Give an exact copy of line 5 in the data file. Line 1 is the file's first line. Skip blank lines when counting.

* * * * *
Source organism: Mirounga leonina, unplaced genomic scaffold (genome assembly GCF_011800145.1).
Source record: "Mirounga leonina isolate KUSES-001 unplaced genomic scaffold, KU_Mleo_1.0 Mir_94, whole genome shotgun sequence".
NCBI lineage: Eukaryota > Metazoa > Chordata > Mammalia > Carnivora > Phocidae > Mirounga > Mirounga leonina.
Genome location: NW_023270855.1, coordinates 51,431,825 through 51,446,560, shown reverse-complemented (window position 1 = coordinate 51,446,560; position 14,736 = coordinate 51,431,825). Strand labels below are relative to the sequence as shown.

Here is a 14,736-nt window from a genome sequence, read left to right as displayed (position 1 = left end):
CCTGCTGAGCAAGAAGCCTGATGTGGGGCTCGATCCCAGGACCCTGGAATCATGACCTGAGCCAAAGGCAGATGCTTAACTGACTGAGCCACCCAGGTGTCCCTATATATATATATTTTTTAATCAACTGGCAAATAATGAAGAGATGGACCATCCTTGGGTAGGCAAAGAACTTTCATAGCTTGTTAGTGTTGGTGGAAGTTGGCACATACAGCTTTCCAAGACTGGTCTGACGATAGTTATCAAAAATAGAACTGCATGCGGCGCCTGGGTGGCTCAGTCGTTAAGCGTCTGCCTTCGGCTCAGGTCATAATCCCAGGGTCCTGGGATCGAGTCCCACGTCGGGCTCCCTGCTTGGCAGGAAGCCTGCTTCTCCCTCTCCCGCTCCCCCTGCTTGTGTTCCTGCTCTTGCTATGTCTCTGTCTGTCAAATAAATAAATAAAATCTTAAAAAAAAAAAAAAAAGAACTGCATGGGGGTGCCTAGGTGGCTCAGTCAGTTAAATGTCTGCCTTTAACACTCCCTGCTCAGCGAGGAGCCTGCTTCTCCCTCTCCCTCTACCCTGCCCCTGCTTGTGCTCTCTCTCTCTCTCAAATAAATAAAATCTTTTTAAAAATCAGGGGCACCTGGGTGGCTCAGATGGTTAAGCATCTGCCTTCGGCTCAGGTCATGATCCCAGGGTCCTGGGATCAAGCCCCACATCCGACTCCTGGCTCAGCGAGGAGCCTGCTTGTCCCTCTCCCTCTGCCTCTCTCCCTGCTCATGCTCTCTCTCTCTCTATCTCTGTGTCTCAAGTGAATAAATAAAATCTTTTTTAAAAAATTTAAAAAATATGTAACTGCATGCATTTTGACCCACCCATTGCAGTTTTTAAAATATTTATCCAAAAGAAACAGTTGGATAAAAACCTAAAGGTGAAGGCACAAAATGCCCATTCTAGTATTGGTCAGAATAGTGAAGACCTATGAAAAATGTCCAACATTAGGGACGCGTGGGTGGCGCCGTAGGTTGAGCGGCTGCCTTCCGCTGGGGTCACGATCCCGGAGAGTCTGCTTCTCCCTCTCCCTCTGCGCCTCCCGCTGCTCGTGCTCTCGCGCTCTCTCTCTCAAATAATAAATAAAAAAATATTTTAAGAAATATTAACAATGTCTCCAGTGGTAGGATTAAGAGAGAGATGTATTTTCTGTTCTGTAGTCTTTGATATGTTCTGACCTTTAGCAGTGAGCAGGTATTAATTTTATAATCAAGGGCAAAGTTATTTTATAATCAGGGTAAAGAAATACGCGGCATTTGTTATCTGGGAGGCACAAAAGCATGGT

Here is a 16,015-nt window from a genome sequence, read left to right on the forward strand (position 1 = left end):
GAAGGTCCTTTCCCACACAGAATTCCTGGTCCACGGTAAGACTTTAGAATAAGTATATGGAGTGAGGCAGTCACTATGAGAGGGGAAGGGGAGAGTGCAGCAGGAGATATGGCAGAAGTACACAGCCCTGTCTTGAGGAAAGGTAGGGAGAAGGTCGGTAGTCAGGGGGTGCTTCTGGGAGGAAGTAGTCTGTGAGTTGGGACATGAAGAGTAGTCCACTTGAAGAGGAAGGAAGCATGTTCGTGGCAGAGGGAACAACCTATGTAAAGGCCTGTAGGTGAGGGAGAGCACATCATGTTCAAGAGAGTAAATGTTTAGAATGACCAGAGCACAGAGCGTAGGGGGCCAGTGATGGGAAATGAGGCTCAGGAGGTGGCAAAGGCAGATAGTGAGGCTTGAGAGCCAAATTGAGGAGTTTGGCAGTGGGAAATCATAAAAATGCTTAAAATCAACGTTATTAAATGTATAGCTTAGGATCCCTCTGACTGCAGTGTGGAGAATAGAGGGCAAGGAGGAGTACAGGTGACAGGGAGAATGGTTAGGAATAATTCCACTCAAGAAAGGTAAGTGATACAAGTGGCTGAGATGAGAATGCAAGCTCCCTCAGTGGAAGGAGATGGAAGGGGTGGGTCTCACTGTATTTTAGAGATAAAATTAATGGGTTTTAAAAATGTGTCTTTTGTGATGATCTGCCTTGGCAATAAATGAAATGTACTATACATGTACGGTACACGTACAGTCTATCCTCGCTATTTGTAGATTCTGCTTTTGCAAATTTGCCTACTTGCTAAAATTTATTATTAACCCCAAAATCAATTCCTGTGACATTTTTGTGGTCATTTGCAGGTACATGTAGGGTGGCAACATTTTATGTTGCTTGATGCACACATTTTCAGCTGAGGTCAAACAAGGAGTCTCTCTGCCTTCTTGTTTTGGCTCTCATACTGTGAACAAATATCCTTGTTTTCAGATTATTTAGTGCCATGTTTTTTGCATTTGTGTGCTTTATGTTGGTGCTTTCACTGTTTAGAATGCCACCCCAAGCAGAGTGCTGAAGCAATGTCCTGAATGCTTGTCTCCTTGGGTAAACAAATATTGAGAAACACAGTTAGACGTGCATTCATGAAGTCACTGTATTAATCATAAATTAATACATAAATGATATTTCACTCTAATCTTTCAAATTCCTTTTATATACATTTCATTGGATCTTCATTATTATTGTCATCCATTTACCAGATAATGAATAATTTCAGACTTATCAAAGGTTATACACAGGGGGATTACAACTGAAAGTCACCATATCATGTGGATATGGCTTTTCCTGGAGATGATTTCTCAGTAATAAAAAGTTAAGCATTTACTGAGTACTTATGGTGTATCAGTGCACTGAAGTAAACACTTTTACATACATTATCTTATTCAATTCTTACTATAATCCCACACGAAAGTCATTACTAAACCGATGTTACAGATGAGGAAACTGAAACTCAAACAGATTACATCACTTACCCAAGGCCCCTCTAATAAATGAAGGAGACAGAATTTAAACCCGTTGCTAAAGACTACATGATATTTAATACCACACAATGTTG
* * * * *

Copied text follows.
Here is a 14,736-nt window from a genome sequence, read left to right as displayed (position 1 = left end):